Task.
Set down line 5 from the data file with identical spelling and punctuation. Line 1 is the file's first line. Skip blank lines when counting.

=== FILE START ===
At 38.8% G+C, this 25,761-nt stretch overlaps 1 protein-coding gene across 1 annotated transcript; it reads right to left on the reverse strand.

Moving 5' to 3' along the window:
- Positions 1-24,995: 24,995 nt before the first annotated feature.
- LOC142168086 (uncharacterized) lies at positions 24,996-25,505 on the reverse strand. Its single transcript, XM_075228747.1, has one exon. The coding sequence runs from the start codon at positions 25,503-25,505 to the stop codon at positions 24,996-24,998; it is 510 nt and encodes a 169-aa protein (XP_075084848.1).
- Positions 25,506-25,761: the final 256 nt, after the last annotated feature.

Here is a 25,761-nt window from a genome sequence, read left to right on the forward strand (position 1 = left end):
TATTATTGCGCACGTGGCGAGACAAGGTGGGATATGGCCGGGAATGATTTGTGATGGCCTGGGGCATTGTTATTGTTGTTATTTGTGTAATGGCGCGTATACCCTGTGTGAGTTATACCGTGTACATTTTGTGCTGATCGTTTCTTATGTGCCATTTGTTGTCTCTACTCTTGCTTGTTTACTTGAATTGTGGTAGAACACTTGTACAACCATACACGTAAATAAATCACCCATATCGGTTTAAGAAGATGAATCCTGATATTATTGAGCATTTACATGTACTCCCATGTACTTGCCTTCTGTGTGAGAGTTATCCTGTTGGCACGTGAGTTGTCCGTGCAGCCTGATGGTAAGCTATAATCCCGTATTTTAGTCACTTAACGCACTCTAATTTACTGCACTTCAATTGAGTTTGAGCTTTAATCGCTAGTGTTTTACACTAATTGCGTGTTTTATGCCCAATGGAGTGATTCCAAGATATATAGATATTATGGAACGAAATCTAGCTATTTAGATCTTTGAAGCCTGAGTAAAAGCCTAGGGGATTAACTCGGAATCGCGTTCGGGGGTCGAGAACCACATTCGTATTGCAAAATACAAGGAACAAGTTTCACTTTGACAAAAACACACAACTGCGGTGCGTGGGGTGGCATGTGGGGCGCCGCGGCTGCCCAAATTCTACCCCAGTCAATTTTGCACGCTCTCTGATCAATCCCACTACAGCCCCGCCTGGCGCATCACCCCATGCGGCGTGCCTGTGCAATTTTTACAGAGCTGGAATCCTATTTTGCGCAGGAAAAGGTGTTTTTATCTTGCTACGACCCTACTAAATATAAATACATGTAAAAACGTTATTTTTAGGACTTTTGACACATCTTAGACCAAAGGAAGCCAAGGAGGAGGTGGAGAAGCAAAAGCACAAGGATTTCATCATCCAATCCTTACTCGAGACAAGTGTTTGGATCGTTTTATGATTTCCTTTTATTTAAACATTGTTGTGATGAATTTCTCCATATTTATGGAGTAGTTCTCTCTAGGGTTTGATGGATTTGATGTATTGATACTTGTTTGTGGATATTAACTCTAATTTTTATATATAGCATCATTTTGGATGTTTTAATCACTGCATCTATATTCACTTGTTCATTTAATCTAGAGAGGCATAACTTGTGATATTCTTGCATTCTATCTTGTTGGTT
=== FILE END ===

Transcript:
- Positions 25,506-25,761: the final 256 nt, after the last annotated feature.